Kuper and Tobocman (both 55) grew up together in Cleveland, Ohio and discovered comics when they were seven. Four years later they published their first zine. From then on they devoted their lives to comics: visiting comic conventions in New York each summer—where they met everyone from Jack Kirby (co-creator of Captain America, X-Men, etc.) to William Gaines (publisher of Mad)—and publishing fan interviews with their favorite creators. In the late 1970s, each separately ventured to NYC, where they were disappointed that there were so few venues to get published.
“The undergrounds were mostly gone and the alternative movement didn't exist yet,” Kuper says. “Since we'd done zines, the idea of self-publishing wasn't remote. Beyond publishing our own work we also wanted to print work that moved us—much of it was on the street posted on walls and lampposts. It was work that was talking about our reality in 1979 with a hostage crisis in Iran, the Cold War in full swing, and a B-actor about to have his itchy trigger-finger on the nuclear launch button.”courtesy of Peter Kuper and Seth Tobocman
They started World War 3 Illustrated also because in 1979 mainstream comics publishers wanted capes and tights. And “the remaining underground comics publishers also had a formula to sell their books that was pretty narrow,” Tobocman says. “Book publishers had not yet learned the phrase ‘graphic novel.’”
So the duo conceived of a self-funded magazine, which now spans 45 issues, as an outlet for scores of other comics, grafitti and street artists, including Tom Tomorrow, Sabrina Jones, Eric Drooker, Ward Sutton, Sue Coe, Isabelle Dervaux, and more. “The magazine sort of generates its own energy in that there is a constant stream of new artists joining the group,” Tobocman says. “There are today people working on the magazine who are younger than the magazine itself.”courtesy of Peter Kuper and Seth Tobocman
The publication's longevity also derives from “the history that’s unfolding around us,” Kuper says. “New wars, new administrations making the same old bad choices, a desire to capture our personal histories as we age through these experiences, and a deep, deep love of comics as an art form that can tackle all of the above.”
Running a magazine for 35 years gives its founders a sobering opportunity to see how the things they’ve covered have changed, or not, over time. “Looking at early issues, there was a high degree of anxiety as we wrote and drew about Ronald Reagan, the possibility of nuclear war, environmental destruction, the housing crisis, homelessness, and so on,” Kuper says. “These days we write about those same things with a high degree of anxiety, only Ronald Reagan's name doesn't come up as often.”courtesy of Peter Kuper and Seth Tobocman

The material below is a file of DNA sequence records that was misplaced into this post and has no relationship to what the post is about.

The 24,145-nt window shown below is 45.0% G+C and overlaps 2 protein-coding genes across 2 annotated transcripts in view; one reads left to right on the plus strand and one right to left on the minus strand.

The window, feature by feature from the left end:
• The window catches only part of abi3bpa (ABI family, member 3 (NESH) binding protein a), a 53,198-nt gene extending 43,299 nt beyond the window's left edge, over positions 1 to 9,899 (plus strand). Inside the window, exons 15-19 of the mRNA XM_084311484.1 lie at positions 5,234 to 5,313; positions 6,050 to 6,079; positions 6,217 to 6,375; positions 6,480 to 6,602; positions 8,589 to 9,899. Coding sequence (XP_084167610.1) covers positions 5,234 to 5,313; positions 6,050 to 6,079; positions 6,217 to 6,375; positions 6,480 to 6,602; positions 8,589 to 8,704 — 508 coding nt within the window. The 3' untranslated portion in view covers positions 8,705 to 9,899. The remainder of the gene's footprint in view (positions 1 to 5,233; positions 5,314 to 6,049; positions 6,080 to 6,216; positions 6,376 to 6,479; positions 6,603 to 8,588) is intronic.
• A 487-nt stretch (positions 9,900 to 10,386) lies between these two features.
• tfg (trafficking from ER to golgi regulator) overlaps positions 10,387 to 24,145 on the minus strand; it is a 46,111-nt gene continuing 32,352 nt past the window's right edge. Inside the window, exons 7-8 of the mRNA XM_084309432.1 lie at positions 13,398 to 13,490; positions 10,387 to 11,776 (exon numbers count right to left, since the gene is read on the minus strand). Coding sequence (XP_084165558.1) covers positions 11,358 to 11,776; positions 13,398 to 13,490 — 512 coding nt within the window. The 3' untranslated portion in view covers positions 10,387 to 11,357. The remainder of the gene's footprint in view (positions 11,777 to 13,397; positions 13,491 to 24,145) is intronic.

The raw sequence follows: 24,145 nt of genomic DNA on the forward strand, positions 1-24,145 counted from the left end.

And in 35 years, certain aspects of what World War 3 has done have been embraced by the mainstream. “In the 1980s, very few people gave comics a second glance as an art form,” says Kuper. That has changed, of course. “Yet, talking about social and political subjects in comics remains quite alternative, and there still are very few venues for political art. With the disappearance of comic shops and bookstores, distribution has only gotten harder. So, like it or not we remain in the alternative world.”
World War 3 is nonetheless a useful subjective historical record. When looked at alongside other key comics documents, it's a window on two generations of alternative cultural and political ideas.
“Back in 1980, there were, in my opinion, three American comic books aimed at an adult audience,” Tobocman says. “Ben Katchor’s Picture Story Magazine, Harvey Pekar’s American Splendor, Art Spiegelman, and Francoise Mouly’s Raw, and our World War 3 Illustrated. Of those four, we were the only one with expressly political intentions. Today there are hundreds of such publications. We pioneered the idea of a comic strip that deeply investigates a social or political issue. Today they are calling that graphic journalism.”courtesy of Peter Kuper and Seth Tobocman
“A lot of big things started small at this magazine," Tobocman says. He often meets cartoonists who report that WW3 had a big influence on their work. “So I think we are participating in a process of evolution. Maybe we are making a big contribution, or maybe a small contribution. But we are part of it.” An example: In 1988 WW3 published an interview with slain Palestinian cartoonist Naji Al Ali, and for the next issue Tom Keogh went to Palestine and did a piece called “The Gaza Strip.” The magazine was arguably the first opening for such content.
Issue #34 opposed the second Iraq War before America intervened, and included a parody Kuper did on George W. Bush as Richie Rich. That story was later reprinted as a comic book, and Kuper says U.S. Customs seized it as piracy. “The Comic Book Legal Defense Fund with came to the rescue with a bank of lawyers proving it qualified as parody, and customs relented,” Kuper recalls. But not every subject was so global. In Issue #6, they expressed support for homelessness and squatting in the East Village. “I think both the artwork and writing in that issue helped jumpstart the Squatters movement here in New York,” Tobocman says, adding, “I think many of the organizers would agree.”
The new anthology is a distillation of WW3’s artistic and political concerns. But is it a milestone or a capstone? Kuper offered this: “Thankfully, since all the problems we have been addressing since 1979 have been solved through the power of comics, we've decided to kick back, relax and enjoy the fruits of our labors. Unfortunately the fruit turned out to be genetically modified by Monsanto, we got evicted from our hammocks and retirement isn't until 65—2065 that is. What could come next is everybody's guess and ... and though the revolution may not be televised, it will be illustrated.”